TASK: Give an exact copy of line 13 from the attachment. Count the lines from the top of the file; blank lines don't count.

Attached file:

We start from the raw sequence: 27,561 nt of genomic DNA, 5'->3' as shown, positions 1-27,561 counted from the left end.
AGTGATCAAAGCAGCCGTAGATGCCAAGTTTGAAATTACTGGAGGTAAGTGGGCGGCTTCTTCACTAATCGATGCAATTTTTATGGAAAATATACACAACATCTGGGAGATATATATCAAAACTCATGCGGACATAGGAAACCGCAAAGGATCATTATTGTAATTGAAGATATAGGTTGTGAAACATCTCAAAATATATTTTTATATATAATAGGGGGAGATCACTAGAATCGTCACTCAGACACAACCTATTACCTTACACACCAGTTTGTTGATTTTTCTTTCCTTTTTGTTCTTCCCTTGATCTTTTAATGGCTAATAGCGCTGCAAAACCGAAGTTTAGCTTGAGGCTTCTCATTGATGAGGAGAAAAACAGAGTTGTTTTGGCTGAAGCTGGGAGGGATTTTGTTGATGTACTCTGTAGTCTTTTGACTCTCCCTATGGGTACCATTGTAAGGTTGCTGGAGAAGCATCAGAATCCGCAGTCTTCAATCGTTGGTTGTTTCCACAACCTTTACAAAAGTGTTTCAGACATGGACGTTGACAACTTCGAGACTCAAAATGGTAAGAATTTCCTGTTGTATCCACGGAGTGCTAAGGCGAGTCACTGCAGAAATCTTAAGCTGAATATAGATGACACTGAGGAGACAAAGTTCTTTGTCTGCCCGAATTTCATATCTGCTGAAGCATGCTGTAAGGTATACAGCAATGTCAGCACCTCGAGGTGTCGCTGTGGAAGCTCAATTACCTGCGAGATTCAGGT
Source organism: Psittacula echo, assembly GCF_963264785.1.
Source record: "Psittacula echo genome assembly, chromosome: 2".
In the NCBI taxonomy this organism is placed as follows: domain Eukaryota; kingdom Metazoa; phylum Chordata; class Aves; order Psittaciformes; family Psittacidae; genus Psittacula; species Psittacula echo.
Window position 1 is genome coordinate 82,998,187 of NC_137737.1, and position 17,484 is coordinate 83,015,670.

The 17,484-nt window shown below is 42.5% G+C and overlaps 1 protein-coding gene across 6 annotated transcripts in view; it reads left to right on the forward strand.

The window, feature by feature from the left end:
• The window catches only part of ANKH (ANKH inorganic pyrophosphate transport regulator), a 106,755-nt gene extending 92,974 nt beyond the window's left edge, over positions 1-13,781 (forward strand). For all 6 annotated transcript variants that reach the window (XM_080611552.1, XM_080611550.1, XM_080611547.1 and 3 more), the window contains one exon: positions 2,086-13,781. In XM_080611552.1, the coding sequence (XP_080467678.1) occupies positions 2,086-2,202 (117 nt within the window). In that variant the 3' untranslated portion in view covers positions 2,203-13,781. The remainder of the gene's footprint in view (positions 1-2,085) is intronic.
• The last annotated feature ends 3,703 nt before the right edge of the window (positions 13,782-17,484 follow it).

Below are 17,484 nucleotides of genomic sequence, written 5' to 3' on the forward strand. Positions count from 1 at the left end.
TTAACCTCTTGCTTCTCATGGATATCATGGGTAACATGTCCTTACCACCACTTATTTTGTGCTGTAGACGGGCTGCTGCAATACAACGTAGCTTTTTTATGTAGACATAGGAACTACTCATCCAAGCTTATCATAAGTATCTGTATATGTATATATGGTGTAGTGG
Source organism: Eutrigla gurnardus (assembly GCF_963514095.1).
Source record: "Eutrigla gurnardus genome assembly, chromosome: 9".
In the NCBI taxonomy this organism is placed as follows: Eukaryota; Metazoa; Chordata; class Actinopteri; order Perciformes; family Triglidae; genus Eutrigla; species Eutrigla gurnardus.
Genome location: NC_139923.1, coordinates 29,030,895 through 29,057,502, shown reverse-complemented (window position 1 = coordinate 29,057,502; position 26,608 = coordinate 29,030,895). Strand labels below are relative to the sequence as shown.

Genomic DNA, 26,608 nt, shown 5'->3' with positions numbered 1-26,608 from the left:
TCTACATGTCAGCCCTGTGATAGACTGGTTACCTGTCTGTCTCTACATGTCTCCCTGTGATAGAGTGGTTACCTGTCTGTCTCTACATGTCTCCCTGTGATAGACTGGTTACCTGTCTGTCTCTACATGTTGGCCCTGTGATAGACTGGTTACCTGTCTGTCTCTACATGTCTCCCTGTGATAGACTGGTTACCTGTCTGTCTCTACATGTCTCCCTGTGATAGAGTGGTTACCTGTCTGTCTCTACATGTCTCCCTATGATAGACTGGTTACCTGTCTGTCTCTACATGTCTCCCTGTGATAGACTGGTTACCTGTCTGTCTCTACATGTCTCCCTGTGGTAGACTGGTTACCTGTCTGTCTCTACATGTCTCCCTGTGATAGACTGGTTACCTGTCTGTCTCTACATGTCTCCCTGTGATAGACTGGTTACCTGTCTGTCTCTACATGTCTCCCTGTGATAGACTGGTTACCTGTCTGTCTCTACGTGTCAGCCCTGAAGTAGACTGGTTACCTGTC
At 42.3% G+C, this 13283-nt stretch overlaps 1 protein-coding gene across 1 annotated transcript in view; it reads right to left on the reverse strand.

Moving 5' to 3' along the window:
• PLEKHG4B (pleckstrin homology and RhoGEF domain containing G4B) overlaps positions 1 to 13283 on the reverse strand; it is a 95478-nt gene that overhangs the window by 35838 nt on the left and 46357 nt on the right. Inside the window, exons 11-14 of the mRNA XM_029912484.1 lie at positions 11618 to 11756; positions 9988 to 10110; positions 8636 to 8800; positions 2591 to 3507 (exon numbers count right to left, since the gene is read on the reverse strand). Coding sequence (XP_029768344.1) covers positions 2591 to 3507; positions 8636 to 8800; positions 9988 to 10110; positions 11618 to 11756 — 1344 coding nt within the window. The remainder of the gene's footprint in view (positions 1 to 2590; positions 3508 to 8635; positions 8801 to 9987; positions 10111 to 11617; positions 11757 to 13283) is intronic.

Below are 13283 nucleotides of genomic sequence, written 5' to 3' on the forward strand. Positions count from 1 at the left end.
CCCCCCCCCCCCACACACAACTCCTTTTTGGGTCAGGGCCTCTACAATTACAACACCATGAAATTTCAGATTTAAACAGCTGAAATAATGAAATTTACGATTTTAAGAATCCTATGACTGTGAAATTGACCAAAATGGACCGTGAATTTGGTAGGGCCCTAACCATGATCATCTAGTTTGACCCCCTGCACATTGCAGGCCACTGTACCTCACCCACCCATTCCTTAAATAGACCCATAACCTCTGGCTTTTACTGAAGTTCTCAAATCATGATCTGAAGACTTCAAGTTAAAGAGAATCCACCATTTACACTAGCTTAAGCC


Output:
Source organism: Eutrigla gurnardus (assembly GCF_963514095.1).